However, the language follows largely the national rules for vocabulary, grammar and spelling. For example, there are vast differences between Brazilian and Continental Portuguese. However, the language has maintained enough cohesion among its many variations, so readers of Brazilian Portuguese are able to understand text written in Continental Portuguese and, conversely, most Continental Portuguese readers can understand text written in Brazilian Portuguese.

Therefore, if you can only provide Portuguese readers with one version of the language, you may select either Brazilian Portuguese or Continental Portuguese.

If you base your decision on numbers of speakers, consider that Brazil has a population of approximately 151 million, whereas the population of Portugal is approximately 9.9 million. If, however, you plan to distribute your product in Europe, you will have to comply with EC requirements. In this case, Portuguese (EU), of the Continental version will be more appropriate.

Notwithstanding the influence of aboriginal languages (languages of the Bantu family spoken by the majority of the population), Portuguese speakers of the Angola and Mozambique regions of Africa speak a fairly pure version of the language. They incorporate some archaisms and Lusitanian (Portuguese) dialectical influences, similar to those found in Brazilian Portuguese.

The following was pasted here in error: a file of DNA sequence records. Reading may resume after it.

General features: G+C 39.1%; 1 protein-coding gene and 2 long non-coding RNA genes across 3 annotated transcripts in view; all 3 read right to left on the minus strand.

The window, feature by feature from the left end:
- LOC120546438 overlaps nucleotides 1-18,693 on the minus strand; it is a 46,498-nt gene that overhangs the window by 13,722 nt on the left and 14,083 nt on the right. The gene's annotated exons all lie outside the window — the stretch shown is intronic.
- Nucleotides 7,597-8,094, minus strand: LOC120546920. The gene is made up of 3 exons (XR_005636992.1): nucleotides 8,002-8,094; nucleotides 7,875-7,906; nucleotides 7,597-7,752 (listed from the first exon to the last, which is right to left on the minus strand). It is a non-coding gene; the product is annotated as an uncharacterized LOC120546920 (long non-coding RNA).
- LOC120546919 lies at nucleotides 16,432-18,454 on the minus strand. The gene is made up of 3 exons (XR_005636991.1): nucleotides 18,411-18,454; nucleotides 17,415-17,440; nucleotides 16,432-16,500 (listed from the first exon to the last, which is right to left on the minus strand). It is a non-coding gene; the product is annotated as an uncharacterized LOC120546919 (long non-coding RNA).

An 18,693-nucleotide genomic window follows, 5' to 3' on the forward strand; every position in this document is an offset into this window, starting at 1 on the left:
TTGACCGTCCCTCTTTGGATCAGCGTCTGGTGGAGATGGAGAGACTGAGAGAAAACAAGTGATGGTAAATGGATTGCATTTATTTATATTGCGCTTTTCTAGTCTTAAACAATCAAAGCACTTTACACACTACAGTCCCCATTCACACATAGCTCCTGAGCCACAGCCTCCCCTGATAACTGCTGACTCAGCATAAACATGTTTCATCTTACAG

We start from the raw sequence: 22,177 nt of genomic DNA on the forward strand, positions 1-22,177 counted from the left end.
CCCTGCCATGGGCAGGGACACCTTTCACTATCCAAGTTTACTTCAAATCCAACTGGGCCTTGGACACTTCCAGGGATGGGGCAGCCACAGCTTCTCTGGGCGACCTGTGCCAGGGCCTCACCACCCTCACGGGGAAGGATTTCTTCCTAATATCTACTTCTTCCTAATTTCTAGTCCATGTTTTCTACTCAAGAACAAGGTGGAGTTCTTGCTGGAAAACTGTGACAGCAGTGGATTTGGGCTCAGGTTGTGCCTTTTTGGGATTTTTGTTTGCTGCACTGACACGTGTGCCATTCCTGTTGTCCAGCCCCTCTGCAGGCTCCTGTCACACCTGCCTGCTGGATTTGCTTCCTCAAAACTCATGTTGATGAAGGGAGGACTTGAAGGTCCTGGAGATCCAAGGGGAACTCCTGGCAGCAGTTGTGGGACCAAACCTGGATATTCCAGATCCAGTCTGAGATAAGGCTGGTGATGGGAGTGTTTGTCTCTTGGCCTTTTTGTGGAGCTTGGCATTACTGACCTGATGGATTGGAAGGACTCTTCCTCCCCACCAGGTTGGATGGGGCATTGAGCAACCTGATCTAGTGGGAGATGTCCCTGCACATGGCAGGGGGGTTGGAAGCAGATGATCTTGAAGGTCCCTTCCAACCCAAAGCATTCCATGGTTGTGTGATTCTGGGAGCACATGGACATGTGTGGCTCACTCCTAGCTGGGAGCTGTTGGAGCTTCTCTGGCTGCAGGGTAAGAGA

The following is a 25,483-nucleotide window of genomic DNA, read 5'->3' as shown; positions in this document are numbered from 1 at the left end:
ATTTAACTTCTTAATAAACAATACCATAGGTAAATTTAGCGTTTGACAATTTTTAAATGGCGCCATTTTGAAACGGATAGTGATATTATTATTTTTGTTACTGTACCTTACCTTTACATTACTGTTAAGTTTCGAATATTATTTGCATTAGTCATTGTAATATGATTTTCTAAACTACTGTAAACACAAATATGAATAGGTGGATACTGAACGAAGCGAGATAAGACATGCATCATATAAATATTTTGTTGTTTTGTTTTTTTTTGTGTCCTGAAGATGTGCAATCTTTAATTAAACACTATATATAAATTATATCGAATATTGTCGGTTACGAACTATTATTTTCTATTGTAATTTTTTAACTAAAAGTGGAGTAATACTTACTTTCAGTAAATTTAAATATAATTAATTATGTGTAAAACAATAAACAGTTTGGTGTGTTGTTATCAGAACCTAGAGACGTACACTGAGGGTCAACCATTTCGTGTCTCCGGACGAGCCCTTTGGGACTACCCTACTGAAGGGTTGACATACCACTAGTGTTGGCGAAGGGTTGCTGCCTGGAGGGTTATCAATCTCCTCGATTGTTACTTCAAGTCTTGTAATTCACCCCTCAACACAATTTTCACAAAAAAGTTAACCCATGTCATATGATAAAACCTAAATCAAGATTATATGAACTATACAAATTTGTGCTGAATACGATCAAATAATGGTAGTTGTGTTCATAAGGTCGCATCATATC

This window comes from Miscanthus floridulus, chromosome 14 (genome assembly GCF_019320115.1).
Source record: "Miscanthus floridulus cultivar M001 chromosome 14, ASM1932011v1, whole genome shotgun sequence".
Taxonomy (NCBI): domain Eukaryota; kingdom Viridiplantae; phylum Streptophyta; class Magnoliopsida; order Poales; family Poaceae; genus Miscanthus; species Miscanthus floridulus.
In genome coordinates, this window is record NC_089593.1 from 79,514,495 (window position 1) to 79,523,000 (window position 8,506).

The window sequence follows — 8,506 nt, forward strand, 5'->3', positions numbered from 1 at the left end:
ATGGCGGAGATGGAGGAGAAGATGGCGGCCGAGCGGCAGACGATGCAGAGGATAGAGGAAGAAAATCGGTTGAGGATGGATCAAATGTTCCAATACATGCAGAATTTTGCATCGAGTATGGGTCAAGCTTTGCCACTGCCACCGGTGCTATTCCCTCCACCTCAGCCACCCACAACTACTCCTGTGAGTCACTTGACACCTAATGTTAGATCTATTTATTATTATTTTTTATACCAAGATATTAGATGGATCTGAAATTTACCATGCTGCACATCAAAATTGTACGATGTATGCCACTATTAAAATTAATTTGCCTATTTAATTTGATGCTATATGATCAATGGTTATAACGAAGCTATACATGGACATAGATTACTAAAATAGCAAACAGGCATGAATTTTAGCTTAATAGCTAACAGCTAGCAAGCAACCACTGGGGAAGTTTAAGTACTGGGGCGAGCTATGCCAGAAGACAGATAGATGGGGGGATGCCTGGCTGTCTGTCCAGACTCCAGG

Spanish (Español, Castellano)

The official language or an official language of nineteen American countries, as well as Spain. Even though there are wide regional differences in the colloquial form of the language, the written form has maintained uniformity of grammar and spelling. This may be attributed to the standardizing influence of the Real Academia de la Lengua Española (now the Real Academia Española), founded in 1713 for the purpose of maintaining the purity of the Spanish language.

The dialect understood by most Spanish readers is Castilian. In fact, Castellano (Castilian in Spanish) is the name used for Spanish in some of the Spanish speaking countries of the Americas. Castilian spread to the South of Spain as a result of the Reconquista (the conquest of Moorish Spain by the Christian states of Spain in 1492). After establishing itself in Spain, it was exported to the New Word in the 16th Century, possibly in its Southern or Andalusian form.

Therefore, if you can provide only one version of Spanish to your readers we suggest that you select Castilian Spanish. It will be understood by more Spanish readers.